As the story progresses God becomes furious with the Israelites for sinning and not believing in His wonderful works, more specifically He is angry with them for asking for meat when He has provided manna for them. Not only did God provide manna, but he “sent them food in abundance” and directed the winds in their favor, but the people continued to complain and ask for meat and urged Moses to request it from God. Eventually, God granted their desire. The Israelites’ desires were satisfied and they continued to do as their appetites led them. However, the aftermath of this was devastating and many in their camp were killed. Of course once the consequences were felt their hearts were turned. Israel sought God, repented, and once again remembered the works and wonders of God.
At first I was confused by this. Why would the Israelites’ question make God so angry? I cannot presume to know why God does things; however, I think there are some conclusions we can draw from the text and from the knowledge of why certain things anger us. God was furious with His people, who were not satisfied with manna. Manna was the food the angels ate; it was the perfect food and provided everything the Hebrew people needed nutritionally. God knew what His people needed and the manna satisfied that need, perfectly. Instead of finding satisfaction in that the Israelites accused God of not providing for them because they did not have meat. They were convinced their desire equaled their need.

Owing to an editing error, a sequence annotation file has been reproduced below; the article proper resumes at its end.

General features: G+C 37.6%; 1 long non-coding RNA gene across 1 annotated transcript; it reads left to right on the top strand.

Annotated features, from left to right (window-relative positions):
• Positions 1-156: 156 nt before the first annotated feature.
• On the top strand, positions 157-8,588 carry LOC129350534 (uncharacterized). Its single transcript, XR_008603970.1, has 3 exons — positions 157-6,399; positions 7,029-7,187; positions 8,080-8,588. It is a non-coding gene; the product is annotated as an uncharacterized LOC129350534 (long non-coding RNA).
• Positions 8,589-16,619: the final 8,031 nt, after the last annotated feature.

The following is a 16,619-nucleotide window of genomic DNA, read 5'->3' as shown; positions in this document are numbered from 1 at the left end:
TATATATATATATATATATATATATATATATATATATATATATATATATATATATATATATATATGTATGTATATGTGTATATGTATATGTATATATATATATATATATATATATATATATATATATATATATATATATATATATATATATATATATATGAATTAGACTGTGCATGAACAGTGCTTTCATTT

God always gives us what we need. If our desires are different than what we have been given it does not automatically mean, we are lacking something. As human beings we have three parts and 2 Thessalonians 5:23 names those parts soul, spirit, and body. The desires that come from our fallen bodies and souls are only aligned with God’s desires to the extent that those parts have been sanctified. While as Christians we are entirely justified, sanctification is a process. These fallen desires are at best a distraction from God’s best and at worst, base and dehumanizing.
That is why education is about ordo amoris, ordering of the affections, and teaching our children to love what they ought. They ought to love manna, but we have a tendency to want quail, and, therefore, we end up wandering in the wilderness.
The Israelites assumed their desires accorded with their need. Every time the Israelites followed their desires it led them into captivity. In contrast, God’s desires always led to freedom. Access to that freedom came by way of being satisfied with manna, seeking, repenting, and remembering.
If we could love what we ought surely, it would lead us into freedom rather than the inevitable captivity of disordered desires. How do I know if I love the things I ought? In a sense, I don’t know, especially since I am fallen and the heart is deceitful above all things, but, we do have the word of God and the Holy Spirit to lead us into all truth. By seeking the Lord, repenting, and remembering we can move towards this freedom. So, how do I teach my children to love what they ought to love and what does this have to do with a spirit of inquiry?
The seeking part is the spirit of inquiry. In other words, the spirit of inquiry at the most fundamental level is a commitment to love what one ought to love, a commitment to discover the truth. This is the critical difference that sets apart Christian classical education. Without this spirit of inquiry real education cannot happen.